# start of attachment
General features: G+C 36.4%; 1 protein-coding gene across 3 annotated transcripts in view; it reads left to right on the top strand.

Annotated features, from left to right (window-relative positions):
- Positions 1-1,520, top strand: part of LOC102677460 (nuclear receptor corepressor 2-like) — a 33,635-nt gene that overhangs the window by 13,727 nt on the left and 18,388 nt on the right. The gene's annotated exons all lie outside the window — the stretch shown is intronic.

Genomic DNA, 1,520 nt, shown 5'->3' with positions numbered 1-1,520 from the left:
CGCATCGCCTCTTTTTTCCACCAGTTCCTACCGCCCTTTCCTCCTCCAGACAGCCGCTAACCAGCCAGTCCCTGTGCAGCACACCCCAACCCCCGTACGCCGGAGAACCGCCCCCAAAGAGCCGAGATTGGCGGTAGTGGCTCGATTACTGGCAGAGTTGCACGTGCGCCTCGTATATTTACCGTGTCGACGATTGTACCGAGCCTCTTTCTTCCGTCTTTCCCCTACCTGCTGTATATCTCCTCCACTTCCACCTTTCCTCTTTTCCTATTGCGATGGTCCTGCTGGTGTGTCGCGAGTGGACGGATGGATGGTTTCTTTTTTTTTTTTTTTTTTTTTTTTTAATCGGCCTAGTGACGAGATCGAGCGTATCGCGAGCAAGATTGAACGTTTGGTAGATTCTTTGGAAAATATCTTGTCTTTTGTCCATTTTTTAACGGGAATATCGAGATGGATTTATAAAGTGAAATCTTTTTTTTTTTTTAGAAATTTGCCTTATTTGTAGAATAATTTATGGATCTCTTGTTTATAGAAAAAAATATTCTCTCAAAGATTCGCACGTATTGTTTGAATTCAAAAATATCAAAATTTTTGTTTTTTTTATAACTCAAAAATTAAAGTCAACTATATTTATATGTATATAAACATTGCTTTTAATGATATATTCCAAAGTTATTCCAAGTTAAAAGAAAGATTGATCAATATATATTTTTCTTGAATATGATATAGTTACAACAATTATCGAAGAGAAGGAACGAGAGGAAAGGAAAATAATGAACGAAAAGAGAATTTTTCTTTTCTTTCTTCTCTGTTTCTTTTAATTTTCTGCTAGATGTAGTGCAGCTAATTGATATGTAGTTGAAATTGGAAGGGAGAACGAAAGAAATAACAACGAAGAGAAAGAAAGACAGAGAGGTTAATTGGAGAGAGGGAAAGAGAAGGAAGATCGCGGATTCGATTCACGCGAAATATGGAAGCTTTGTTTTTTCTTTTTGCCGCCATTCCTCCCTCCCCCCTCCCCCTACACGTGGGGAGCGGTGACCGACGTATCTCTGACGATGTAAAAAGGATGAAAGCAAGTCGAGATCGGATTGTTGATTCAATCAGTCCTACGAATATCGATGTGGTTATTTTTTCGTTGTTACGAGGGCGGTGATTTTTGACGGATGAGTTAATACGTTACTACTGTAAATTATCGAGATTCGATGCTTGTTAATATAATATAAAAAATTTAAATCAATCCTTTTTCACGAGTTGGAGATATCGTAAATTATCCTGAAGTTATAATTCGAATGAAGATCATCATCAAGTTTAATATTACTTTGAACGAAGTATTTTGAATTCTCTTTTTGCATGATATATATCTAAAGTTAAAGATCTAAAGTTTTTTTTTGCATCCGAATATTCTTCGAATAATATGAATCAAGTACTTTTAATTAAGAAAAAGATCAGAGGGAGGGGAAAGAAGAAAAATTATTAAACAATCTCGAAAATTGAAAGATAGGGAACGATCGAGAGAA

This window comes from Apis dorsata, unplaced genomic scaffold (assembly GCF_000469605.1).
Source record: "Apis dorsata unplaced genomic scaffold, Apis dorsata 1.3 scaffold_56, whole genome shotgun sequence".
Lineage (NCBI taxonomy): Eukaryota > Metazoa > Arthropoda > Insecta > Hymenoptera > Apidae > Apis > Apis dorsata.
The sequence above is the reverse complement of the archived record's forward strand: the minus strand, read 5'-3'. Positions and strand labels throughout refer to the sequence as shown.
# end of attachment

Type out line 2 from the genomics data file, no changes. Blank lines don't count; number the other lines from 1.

Annotated features, from left to right (window-relative positions):